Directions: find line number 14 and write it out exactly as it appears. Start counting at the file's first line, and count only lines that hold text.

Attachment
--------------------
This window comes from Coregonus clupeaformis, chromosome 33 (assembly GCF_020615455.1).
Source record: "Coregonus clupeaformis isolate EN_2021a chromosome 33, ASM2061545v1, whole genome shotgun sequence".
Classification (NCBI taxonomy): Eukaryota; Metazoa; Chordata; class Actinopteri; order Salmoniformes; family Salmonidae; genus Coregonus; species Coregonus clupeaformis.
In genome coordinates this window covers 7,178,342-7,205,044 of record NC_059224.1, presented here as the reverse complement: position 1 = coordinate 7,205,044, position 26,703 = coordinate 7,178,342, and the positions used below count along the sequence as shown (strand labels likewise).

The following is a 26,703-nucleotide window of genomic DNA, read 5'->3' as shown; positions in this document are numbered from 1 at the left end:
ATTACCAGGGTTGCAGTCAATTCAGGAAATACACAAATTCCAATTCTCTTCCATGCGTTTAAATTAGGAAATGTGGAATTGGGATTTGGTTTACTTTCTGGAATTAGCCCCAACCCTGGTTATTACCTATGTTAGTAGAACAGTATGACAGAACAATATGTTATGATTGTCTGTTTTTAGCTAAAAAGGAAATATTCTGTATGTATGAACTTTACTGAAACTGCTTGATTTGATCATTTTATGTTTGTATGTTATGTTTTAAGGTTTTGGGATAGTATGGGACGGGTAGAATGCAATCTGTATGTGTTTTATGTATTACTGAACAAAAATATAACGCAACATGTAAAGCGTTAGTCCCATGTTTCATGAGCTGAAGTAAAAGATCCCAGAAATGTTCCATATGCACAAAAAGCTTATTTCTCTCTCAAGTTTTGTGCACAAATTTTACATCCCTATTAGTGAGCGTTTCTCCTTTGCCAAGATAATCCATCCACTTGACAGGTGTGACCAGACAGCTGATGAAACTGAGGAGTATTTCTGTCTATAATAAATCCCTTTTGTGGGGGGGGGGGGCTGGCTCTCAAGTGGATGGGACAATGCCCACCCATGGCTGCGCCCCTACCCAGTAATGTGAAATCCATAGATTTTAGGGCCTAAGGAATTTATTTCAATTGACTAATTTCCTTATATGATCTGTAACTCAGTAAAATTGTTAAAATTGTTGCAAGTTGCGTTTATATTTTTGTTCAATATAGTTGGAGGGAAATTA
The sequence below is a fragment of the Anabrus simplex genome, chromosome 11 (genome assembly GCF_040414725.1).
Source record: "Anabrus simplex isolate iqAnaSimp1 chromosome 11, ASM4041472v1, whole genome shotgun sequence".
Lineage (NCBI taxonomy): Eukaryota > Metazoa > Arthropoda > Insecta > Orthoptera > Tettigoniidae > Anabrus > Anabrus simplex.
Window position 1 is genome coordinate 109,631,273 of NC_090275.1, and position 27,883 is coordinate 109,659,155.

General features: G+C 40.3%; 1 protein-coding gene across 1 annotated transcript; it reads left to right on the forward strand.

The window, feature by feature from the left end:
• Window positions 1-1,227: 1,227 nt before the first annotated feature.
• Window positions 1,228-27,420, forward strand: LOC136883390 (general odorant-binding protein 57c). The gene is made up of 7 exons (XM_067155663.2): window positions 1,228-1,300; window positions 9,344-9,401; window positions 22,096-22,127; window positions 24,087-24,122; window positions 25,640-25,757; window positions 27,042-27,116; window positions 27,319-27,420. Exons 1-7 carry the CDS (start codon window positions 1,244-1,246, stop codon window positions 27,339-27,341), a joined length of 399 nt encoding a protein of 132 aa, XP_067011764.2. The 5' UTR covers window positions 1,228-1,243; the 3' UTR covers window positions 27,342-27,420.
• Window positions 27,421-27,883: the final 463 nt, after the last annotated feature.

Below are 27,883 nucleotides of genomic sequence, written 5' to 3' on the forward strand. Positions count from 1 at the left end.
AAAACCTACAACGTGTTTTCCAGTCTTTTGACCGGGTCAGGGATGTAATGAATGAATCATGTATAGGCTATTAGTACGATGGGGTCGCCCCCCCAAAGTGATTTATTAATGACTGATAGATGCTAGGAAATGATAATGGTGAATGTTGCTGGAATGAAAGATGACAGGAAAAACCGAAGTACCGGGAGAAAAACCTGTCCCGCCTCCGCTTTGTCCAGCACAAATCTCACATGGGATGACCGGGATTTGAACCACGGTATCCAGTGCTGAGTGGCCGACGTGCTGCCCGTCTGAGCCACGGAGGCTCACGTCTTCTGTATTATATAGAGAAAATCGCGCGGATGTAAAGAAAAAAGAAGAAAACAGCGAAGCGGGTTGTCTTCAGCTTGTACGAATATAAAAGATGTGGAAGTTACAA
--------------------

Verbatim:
• Window positions 1,228-27,420, forward strand: LOC136883390 (general odorant-binding protein 57c). The gene is made up of 7 exons (XM_067155663.2): window positions 1,228-1,300; window positions 9,344-9,401; window positions 22,096-22,127; window positions 24,087-24,122; window positions 25,640-25,757; window positions 27,042-27,116; window positions 27,319-27,420. Exons 1-7 carry the CDS (start codon window positions 1,244-1,246, stop codon window positions 27,339-27,341), a joined length of 399 nt encoding a protein of 132 aa, XP_067011764.2. The 5' UTR covers window positions 1,228-1,243; the 3' UTR covers window positions 27,342-27,420.